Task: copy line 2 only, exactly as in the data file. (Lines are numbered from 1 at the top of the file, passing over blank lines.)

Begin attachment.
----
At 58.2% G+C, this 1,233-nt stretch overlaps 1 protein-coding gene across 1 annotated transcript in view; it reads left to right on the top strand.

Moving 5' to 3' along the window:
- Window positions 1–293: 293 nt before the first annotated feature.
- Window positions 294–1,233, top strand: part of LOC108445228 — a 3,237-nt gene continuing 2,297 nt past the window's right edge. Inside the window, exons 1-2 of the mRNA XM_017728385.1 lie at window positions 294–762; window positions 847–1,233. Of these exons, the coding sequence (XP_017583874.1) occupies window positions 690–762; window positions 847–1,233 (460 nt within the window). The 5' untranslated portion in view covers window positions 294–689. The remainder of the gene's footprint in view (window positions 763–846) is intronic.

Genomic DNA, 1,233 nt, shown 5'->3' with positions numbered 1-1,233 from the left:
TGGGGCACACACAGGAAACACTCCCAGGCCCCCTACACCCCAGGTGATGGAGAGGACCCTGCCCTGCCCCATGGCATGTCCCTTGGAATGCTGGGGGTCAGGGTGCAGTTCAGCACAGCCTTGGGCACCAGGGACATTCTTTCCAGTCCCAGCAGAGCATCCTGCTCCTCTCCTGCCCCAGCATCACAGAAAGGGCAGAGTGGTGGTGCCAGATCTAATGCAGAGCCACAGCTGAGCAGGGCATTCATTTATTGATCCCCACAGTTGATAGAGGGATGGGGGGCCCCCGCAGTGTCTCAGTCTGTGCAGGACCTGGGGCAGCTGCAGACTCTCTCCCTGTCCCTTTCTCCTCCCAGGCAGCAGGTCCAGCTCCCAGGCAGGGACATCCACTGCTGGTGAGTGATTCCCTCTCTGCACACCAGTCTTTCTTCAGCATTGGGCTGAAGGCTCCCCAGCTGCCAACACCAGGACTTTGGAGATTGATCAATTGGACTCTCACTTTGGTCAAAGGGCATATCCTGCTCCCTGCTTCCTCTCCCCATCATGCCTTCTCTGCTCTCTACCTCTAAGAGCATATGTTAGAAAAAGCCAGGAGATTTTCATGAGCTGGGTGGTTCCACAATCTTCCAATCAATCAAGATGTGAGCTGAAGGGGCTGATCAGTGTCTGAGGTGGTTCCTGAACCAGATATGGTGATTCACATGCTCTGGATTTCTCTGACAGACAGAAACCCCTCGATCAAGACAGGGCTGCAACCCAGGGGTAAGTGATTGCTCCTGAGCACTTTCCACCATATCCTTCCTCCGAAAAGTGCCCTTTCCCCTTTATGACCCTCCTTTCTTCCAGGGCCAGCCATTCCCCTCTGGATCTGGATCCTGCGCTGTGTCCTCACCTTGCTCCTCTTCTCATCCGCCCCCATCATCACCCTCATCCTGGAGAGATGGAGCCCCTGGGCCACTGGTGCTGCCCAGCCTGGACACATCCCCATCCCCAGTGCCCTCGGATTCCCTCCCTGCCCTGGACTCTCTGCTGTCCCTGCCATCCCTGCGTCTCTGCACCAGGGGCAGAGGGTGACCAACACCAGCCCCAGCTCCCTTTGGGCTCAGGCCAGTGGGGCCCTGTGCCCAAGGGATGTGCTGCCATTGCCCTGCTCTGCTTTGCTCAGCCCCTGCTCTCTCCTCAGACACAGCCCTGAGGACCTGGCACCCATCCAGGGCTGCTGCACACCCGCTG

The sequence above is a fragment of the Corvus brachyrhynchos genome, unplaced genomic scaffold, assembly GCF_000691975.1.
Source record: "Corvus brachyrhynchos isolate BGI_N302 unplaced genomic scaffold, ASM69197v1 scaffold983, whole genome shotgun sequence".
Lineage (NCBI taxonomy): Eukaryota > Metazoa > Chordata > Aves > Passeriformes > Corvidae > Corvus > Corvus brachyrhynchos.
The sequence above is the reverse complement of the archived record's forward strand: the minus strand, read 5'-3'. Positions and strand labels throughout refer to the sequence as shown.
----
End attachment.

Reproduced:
Moving 5' to 3' along the window: